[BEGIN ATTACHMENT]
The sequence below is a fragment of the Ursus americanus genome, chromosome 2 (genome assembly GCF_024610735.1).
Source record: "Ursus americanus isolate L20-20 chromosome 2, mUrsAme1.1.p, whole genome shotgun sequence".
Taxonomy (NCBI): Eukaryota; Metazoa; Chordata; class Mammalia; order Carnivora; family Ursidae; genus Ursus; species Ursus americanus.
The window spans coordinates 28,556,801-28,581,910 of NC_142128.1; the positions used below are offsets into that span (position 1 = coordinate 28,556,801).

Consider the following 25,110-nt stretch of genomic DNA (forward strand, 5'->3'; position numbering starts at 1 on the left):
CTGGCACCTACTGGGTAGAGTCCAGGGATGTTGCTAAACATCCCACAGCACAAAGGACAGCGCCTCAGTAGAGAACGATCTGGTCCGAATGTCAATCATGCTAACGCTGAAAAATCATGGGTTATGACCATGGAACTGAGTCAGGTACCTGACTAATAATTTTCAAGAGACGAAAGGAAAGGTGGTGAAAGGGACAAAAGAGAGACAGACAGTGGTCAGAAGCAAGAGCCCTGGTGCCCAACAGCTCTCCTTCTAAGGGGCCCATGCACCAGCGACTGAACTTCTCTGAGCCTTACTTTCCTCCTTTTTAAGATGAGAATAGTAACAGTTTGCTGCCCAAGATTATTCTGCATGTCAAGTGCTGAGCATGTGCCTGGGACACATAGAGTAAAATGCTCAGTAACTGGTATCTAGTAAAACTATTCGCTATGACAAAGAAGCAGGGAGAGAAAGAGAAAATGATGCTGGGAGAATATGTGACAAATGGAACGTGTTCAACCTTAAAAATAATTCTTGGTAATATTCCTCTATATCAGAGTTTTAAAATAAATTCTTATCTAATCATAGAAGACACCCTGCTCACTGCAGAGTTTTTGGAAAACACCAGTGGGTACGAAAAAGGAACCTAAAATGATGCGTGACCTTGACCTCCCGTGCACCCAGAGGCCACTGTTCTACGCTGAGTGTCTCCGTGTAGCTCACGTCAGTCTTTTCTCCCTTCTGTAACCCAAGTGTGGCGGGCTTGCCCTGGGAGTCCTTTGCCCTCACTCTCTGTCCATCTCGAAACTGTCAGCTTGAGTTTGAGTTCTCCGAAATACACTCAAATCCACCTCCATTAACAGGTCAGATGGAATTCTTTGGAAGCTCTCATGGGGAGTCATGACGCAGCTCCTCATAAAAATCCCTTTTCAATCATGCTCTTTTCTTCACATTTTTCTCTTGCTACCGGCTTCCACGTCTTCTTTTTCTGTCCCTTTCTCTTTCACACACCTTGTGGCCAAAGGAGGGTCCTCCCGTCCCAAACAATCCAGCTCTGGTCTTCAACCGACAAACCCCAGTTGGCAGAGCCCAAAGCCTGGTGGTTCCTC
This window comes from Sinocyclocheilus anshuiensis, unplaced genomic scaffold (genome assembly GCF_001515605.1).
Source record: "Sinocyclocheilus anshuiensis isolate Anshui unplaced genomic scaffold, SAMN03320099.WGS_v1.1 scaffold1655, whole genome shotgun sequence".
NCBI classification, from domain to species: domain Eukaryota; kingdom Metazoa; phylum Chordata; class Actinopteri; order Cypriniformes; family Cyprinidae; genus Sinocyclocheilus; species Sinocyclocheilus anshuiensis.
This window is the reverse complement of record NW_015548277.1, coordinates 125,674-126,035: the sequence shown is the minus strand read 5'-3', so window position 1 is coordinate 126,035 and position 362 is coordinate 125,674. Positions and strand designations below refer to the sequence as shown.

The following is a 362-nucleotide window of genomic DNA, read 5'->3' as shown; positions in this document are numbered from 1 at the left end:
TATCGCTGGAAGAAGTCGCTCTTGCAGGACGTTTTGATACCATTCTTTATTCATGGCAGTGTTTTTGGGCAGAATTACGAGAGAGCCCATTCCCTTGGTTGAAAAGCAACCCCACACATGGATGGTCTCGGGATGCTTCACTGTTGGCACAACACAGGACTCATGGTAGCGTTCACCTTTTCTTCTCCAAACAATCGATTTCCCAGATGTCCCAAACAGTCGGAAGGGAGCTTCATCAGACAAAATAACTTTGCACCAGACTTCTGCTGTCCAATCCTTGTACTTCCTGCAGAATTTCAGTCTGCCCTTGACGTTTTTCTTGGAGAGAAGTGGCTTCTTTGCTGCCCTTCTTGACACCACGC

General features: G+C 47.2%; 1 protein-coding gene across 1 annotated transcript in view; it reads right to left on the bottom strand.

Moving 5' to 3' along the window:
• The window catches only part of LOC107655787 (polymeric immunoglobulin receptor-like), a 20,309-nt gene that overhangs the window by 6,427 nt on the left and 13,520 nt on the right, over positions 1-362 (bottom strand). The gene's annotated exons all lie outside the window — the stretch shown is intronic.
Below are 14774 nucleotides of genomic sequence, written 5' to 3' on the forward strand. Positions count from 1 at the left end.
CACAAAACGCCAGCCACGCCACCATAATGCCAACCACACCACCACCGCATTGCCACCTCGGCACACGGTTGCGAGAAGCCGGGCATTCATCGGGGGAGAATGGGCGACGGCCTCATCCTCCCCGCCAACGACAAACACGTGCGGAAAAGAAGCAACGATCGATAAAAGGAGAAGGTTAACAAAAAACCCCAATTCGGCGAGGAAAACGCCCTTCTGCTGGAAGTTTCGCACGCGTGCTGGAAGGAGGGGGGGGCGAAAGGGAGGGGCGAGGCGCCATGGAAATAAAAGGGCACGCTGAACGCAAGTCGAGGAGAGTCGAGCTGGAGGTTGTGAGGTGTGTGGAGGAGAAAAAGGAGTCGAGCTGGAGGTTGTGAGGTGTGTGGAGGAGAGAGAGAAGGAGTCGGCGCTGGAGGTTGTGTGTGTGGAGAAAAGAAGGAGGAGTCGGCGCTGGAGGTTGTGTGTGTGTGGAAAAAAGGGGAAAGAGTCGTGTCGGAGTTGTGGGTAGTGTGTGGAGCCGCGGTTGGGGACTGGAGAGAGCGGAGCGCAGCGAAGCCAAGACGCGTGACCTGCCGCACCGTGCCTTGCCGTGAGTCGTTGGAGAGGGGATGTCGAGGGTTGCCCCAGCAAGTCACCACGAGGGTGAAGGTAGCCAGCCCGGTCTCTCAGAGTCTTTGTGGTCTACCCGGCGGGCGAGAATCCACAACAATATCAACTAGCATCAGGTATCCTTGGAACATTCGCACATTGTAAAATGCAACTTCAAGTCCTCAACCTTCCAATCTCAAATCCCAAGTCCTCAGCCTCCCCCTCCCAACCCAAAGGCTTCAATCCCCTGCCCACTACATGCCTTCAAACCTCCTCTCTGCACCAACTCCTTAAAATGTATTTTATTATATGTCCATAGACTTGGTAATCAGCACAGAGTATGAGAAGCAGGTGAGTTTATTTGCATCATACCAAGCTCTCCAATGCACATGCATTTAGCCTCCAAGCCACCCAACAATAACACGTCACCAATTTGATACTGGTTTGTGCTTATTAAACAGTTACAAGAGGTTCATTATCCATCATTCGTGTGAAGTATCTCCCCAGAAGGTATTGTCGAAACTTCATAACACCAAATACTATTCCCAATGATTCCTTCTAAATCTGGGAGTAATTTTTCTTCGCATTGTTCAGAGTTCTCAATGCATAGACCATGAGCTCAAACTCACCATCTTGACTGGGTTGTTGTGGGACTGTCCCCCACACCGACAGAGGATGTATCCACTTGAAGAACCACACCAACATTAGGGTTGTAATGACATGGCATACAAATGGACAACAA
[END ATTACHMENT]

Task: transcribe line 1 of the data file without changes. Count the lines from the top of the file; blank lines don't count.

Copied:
The sequence below is a fragment of the Ursus americanus genome, chromosome 2 (genome assembly GCF_024610735.1).